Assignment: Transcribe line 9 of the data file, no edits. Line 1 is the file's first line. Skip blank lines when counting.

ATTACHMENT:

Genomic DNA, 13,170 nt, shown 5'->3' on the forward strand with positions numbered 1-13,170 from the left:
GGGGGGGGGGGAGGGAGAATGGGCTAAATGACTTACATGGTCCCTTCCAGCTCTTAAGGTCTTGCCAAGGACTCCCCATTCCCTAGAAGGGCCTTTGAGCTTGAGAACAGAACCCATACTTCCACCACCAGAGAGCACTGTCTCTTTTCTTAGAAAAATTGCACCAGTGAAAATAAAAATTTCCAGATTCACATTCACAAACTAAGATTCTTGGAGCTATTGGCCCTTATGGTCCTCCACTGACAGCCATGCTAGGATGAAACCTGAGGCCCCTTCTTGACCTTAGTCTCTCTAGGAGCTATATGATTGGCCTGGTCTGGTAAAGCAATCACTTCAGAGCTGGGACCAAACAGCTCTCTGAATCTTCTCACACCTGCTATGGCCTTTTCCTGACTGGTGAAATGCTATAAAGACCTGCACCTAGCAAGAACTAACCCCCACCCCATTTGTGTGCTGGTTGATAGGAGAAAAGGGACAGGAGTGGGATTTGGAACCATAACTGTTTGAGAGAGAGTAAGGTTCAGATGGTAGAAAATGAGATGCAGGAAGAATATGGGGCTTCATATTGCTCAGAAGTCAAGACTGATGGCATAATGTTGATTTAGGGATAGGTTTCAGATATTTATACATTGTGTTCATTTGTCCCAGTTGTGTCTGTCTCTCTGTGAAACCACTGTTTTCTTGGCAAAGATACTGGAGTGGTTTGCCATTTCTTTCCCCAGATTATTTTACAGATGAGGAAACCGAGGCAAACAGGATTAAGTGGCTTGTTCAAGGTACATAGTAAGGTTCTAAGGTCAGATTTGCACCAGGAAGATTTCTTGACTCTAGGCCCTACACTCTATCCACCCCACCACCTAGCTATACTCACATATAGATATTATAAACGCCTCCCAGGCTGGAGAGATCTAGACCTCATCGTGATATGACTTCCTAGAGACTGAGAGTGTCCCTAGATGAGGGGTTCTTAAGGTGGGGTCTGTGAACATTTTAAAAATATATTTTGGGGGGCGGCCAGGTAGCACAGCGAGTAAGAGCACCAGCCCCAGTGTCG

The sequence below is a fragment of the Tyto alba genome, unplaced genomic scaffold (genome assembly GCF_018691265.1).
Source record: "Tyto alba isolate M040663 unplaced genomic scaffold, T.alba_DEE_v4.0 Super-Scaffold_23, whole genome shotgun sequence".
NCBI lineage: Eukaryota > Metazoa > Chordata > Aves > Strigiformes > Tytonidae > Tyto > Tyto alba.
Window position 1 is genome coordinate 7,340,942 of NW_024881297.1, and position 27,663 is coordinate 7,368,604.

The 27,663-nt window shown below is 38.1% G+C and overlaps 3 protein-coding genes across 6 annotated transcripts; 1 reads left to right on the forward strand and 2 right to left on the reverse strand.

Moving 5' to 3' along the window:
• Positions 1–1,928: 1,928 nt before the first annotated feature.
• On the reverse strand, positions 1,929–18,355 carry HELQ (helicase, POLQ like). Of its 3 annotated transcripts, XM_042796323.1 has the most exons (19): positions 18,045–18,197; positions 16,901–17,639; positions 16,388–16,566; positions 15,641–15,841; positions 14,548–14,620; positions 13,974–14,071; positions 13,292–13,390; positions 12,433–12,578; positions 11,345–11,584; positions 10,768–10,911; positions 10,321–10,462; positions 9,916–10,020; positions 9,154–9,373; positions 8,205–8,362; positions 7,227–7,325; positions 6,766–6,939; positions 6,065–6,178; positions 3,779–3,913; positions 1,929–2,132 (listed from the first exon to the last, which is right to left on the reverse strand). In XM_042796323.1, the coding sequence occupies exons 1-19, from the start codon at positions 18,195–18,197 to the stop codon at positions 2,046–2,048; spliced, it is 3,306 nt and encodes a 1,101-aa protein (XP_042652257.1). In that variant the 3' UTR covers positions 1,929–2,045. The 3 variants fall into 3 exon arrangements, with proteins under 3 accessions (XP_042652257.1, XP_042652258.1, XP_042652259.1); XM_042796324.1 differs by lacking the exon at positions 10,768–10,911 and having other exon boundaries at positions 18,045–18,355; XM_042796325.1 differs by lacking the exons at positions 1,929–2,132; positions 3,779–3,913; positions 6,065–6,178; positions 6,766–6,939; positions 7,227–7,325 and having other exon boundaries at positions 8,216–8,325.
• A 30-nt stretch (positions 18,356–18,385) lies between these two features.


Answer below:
• Positions 1–1,928: 1,928 nt before the first annotated feature.